Captain Mukundan said: "If Aceh rebels are behind the Penrider attack, we need to know...Politically motivated pirates are prepared to take greater risks to further their cause. We have seen the devastation that results from this in other parts of the world."
In October, the IMB officially warned that attacks by pirates against tankers in Indonesian waters could lead to an environmental disaster. Attacks on tankers rose to 22 percent of the total. Captain Mukundan commented, "...that these ships carrying dangerous cargoes may fall temporarily under the control of unauthorized and unqualified individuals is a matter of concern, for both environmental and safety reasons."
"In most cases the attacks are thought to be led by Aceh rebels," the IMB said. Their main purpose was to raise money to fund their separatist fight by holding hostages for ransom, it added.
Investigators were concerned that most of the attacks were within the same 30-nautical-mile radius of the rebel stronghold in Sumatra.
In defense of their ship against piracy, mariners have some new wrinkles. Two of the most promising are Secure-Ship and Ship Loc.
Secure-Ship is a non-lethal, electrifying fence surrounding the whole ship. Specially adapted for maritime use, the fence uses 9,000-volt pulse to deter boarding attempts. An intruder coming in contact with the fence receives an unpleasant non-lethal shock that will cause abandonment of the attempted boarding. At the same time an alarm goes off, activating floodlights and a very loud siren. IMB strongly recommends the device.
ShipLoc, an inexpensive satellite tracking system, allows shipping companies, armed only with a personal computer and Internet access, to monitor the exact location of their vessels. In addition to an anti-hijacking role, ShipLoc facilitates independent and precise location of ships at regular intervals. ShipLoc complies with the IMO Regulation SOLAS XI-2/6. This rule was adopted during the diplomatic conference in December 2002, requiring a Ship Security Alert System. The regulation, to be put into place this coming July, requires ships of over 500 gross tons to be equipped with an alarm that automatically sends a message to the ship owner and to competent authorities. The message is sent without being able to be detected by someone onboard or by other ships in the vicinity.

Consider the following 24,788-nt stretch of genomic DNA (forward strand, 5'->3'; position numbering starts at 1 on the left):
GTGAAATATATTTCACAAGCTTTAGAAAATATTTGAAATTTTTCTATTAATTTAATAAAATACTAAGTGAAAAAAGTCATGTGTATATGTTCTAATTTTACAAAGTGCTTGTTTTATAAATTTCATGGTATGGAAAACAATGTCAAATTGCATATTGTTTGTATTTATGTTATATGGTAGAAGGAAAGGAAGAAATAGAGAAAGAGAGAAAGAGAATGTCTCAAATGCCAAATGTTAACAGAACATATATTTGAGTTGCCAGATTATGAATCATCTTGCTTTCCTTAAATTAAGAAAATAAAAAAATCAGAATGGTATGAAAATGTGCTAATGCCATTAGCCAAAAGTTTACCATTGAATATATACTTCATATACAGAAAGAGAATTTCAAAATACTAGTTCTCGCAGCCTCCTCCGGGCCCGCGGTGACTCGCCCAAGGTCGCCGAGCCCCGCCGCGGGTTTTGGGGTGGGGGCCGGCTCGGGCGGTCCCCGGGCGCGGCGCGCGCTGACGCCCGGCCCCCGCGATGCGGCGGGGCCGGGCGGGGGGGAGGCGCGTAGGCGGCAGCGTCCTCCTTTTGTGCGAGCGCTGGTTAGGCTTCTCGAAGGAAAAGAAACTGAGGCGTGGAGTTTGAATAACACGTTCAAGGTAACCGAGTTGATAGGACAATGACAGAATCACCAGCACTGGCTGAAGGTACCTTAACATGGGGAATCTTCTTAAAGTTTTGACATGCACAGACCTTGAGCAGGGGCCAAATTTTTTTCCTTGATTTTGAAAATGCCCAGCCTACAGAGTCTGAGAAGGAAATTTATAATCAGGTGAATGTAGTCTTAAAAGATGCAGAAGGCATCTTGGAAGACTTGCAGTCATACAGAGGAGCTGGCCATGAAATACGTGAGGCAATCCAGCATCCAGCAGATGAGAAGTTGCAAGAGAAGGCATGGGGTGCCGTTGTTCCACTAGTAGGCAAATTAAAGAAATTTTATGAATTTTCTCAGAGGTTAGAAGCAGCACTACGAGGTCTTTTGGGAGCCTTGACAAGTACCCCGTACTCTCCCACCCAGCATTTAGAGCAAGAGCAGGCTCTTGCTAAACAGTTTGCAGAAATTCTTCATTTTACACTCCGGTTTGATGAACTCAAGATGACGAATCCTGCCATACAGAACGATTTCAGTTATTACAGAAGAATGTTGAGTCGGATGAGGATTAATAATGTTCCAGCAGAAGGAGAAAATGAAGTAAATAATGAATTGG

As tanker operators strive for improved safety and security against piracy, they also face new antiterrorism requirements.
Ports and shipping organizations must comply by July this year with the International Ship and Port Facility Security Code introduced by the IMO last December.
Shippers also face many other new regulations, among them the United States' 24-hour rule requiring advance manifest information to be delivered to US authorities before a cargo is loaded on ships bound for American ports.
Then there is the US Customs Container Initiative, designed to protect containerized shipping from terrorists. Recent amendments stiffen the Safety of Life at Sea Agreement (SOLAS), which covers everything from fire precautions to life-saving appliances and the stowing of dangerous goods.
With most of the crude oil in commerce moving around the world in tankers and with piracy growing and increasingly a political tactic, "The essential nature of the threat has changed," according to the words of Captain Mukundan. "Risk and potential targets used to be assessed on the basis of the intrinsic value of cargoes and the ships carrying them. That no longer applies.
"The main focus now has to be the strategic intentions of terrorist groups," he continued. "Those responsible for security of ports and ships have to put themselves in the minds of terrorists and ask: 'How attractive a target do we present in terms of terrorist objectives?'"